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Cantilever Energy Harvesting

August 16, 2011

I reviewed the pyroelectric effect and its application for energy harvesting in a previous article (Pyroelectric Energy Harvesting, October 15, 2010). Pyroelectrics have the property that they generate electricity when they are cycled between temperatures, such as the diurnal temperature fluctuations normally present anywhere on Earth.

One difficulty in harvesting electrical energy this way is that the sign of the voltage changes depending on whether the material is being heated or cooled, so a rectifier is required.

To use pyroelectrics when we have a static high temperature source and a static cold temperature sink, we need to employ some mechanical tricks to get a cycling temperature.[1-3] In this case, we use an idea from another unusual energy harvesting technology, betavoltaics, that I wrote about in a previous article (Betavoltaic Cells, August 6, 2007). Beta radiation is the emission of high-energy electrons when neutrons decay into protons. The process is interesting, since it's a natural generator of electrons.

It's possible to use beta decay as an energy source through use of a cantilever beam to make a radioisotope piezoelectric generator. Since beta particles are electrons, a cantilever beam can be charged by a nearby beta radiator. The isotope, Nickel-63, can be used in this application. The beta radiator develops an equal and opposite charge, since charge is conserved in the process by creation of a proton, so the cantilever beam is attracted to it, as shown in the figure.

Radioisotope piezoelectric generator.

A radioisotope piezoelectric generator. Charges created by the beta decay draw the cantilever towards the source. When they touch, the cantilever springs back, generating electricity)


When the beam touches the positively-charged radiation source, the charges are neutralized, and the cantilever beam springs back to its original state. The energy from bending can be converted to a voltage by a piezoelectric material. Such devices have been produced with 7% efficiency and cycle rate of up to 120 Hz, although a few cycles per minute, or per hour, are more common. The isotope, nickel-63, has a half-life of more than 100 years, so a very long-lived power source can be made. Beta particles are easier to shield than other forms of radiation, so devices that incorporate beta sources are not particularly dangerous.[4-5]

The same idea of an oscillating cantilever can be used to cycle the temperature of a pyroelectric, and this approach was taken by researchers at Oak Ridge National Laboratory to harvest energy from waste heat.[6-7] Thermoelectrics are one method for converting waste heat to electricity, but they are quite inefficient, so new ideas in this area are always welcome. ORNL's principal investigator for the project, Scott Hunter, says that energy-harvesting opportunities for waste heat abound.
"In the United States, more than 50 percent of the energy generated annually from all sources is lost as waste heat, so this actually presents us with a great opportunity to save industry money through increased process efficiencies and reduced fuel costs while reducing greenhouse gas emissions."

The cantilever structure being developed by Hunter and his colleagues, as shown in the figure, uses a bimetallic strip like those used in some thermostats. When the cantilever is in contact with a hot surface, thermal conductivity heats the pyroelectric, but it also causes the bimetallic strip to bend and contact the cold surface. The pyroelectric is cooled, and the bimetallic strip moves again to contact the hot surface. The pyroelectric generates electricity through this hot-cold cycling, and the cantilever will oscillate as long as a temperature differential is present.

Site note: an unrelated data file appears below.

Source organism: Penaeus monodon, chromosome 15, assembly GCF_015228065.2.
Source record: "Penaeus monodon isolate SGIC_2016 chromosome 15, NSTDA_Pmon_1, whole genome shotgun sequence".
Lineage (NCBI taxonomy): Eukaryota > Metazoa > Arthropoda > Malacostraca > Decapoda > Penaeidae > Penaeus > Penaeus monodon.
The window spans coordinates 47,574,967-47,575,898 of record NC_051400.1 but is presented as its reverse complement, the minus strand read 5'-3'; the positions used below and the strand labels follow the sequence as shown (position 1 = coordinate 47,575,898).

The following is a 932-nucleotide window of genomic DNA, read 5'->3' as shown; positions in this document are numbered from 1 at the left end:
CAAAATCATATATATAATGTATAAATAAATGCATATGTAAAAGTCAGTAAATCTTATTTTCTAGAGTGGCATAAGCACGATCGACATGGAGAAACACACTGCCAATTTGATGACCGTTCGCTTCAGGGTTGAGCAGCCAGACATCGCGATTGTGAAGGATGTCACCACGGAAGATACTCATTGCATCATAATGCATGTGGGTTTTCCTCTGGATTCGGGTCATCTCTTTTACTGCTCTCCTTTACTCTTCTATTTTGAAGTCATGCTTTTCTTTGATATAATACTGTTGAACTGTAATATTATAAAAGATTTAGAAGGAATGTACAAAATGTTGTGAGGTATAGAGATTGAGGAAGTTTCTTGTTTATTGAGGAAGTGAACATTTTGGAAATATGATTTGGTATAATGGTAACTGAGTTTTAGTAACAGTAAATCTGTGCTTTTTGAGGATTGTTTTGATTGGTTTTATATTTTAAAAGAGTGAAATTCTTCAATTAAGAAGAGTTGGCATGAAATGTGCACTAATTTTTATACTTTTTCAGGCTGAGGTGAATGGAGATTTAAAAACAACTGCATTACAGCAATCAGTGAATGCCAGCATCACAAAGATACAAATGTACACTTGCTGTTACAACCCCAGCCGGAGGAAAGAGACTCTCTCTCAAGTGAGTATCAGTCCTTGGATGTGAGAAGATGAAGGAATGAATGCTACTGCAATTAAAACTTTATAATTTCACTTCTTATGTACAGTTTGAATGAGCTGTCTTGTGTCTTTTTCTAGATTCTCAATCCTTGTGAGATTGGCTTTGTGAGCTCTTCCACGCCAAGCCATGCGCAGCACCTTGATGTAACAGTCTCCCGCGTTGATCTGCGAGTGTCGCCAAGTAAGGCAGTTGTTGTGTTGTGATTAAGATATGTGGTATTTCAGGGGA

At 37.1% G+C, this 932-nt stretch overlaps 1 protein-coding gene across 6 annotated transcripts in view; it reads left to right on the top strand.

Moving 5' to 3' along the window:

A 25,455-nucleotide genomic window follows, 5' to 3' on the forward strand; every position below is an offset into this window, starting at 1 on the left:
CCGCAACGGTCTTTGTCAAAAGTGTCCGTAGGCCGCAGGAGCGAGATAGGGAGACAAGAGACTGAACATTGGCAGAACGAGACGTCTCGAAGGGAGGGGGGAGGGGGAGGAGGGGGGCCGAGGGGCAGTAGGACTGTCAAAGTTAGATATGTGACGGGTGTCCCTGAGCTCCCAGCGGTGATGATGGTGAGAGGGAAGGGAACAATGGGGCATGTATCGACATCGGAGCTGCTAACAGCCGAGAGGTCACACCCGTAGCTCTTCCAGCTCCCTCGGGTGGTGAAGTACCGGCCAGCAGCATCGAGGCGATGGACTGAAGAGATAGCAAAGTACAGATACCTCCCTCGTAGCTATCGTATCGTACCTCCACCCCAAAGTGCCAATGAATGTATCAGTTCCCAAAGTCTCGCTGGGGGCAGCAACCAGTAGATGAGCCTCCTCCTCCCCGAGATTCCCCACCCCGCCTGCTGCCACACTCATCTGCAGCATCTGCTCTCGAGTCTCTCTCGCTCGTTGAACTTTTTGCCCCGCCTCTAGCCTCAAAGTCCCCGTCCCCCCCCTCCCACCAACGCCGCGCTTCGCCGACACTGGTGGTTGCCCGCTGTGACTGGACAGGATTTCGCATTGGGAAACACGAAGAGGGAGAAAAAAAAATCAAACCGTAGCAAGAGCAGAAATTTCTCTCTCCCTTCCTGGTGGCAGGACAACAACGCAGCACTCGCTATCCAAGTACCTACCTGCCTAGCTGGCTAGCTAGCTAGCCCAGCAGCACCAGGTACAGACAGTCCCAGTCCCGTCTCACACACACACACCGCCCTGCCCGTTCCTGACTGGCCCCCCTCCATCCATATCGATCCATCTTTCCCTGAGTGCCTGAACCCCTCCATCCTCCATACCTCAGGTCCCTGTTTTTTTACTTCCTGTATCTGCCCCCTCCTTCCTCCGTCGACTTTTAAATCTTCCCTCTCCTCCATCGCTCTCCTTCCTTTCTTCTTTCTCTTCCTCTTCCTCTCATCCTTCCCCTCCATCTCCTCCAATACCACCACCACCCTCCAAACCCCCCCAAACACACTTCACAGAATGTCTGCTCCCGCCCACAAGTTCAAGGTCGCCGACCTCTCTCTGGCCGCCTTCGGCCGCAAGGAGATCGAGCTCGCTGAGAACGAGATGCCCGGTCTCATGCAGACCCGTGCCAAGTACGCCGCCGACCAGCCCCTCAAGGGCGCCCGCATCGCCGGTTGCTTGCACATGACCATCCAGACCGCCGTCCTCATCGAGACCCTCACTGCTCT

Cantilever pyroelectric energy harvester.

ORNL pyroelectric waste heat energy harvester)


The ORNL devices are MEMS structures that are about a millimeter square, so a thousand can be fabricated in a square inch. Pyroelectric energy harvesting has been pursued for decades, but efficiencies of only a few percent have been obtained. The ORNL team, however, projects 10-30 percent efficiency for their MEMS cantilever devices, depending on the temperature of the waste heat source. This type of device is adaptable to environments for which the temperature differential is just a few degrees to several hundred degrees.

References:

  1. James E. Drummond, "Dielectric Thermal Power Converter," US Patent No. 4,220,906 (September 2, 1980).
  2. Randall B. Olsen, "Pyroelectric Energy Converter And Method," US Patent No. 4,647,836 (March 3, 1987).
  3. Yan R. Kucherov, "Piezo-Pyroelectric Energy Converter And Method," US Patent No. 5,644,184 (July 1, 1997).
  4. Bill Steele, "Tiny atomic battery developed at Cornell could run for decades unattended, powering sensors or machines," Cornell University Press Release, October 16, 2002.
  5. Mark Paulson, "Nano-Nuclear Batteries".
  6. Ron Walli, "ORNL energy harvesters transform waste into electricity," DOE/Oak Ridge National Laboratory Press Release, May 16, 2011.
  7. MEMS-Based Pyroelectric Thermal Energy Scavenger, Oak Ridge National Laboratory, October 1, 2010.

Permanent Link to this article

Linked Keywords: Pyroelectricity; pyroelectric effect; energy harvesting; electricity; temperatures; diurnal temperature fluctuation; Earth; voltage; rectifier; betavoltaic; beta radiation; electron; neutron; proton; cantilever beam; radioisotope piezoelectric generator; charge; isotope; Nickel-63; charge conservation; piezoelectric; efficiency; Hertz; Hz; half-life; Oak Ridge National Laboratory; thermoelectric; bimetallic strip; thermostat; thermal conductivity; MEMS; millimeter; square inch; US Patent No. 4,220,906; US Patent No. 4,647,836; US Patent No. 5,644,184.

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